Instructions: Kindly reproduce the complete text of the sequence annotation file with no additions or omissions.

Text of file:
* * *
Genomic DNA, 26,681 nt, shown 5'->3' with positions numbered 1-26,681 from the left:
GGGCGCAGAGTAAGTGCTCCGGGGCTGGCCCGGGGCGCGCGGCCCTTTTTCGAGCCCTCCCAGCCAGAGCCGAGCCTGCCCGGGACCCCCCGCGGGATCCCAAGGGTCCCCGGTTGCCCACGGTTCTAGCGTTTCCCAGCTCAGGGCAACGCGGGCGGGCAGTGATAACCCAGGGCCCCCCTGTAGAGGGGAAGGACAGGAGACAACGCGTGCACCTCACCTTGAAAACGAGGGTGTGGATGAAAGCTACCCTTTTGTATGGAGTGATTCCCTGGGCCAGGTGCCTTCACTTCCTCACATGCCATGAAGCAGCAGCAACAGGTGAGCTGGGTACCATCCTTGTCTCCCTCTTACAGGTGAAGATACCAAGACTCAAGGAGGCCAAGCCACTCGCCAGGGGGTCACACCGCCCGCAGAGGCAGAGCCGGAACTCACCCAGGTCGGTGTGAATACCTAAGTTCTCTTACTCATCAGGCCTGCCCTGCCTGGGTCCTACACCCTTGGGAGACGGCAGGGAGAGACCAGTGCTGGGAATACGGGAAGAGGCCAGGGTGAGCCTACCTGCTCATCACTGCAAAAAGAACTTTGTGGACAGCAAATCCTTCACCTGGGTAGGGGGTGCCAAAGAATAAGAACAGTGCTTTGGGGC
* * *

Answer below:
Genomic DNA, 26,681 nt, shown 5'->3' with positions numbered 1-26,681 from the left:
GGGCGCAGAGTAAGTGCTCCGGGGCTGGCCCGGGGCGCGCGGCCCTTTTTCGAGCCCTCCCAGCCAGAGCCGAGCCTGCCCGGGACCCCCCGCGGGATCCCAAGGGTCCCCGGTTGCCCACGGTTCTAGCGTTTCCCAGCTCAGGGCAACGCGGGCGGGCAGTGATAACCCAGGGCCCCCCTGTAGAGGGGAAGGACAGGAGACAACGCGTGCACCTCACCTTGAAAACGAGGGTGTGGATGAAAGCTACCCTTTTGTATGGAGTGATTCCCTGGGCCAGGTGCCTTCACTTCCTCACATGCCATGAAGCAGCAGCAACAGGTGAGCTGGGTACCATCCTTGTCTCCCTCTTACAGGTGAAGATACCAAGACTCAAGGAGGCCAAGCCACTCGCCAGGGGGTCACACCGCCCGCAGAGGCAGAGCCGGAACTCACCCAGGTCGGTGTGAATACCTAAGTTCTCTTACTCATCAGGCCTGCCCTGCCTGGGTCCTACACCCTTGGGAGACGGCAGGGAGAGACCAGTGCTGGGAATACGGGAAGAGGCCAGGGTGAGCCTACCTGCTCATCACTGCAAAAAGAACTTTGTGGACAGCAAATCCTTCACCTGGGTAGGGGGTGCCAAAGAATAAGAACAGTGCTTTGGGGC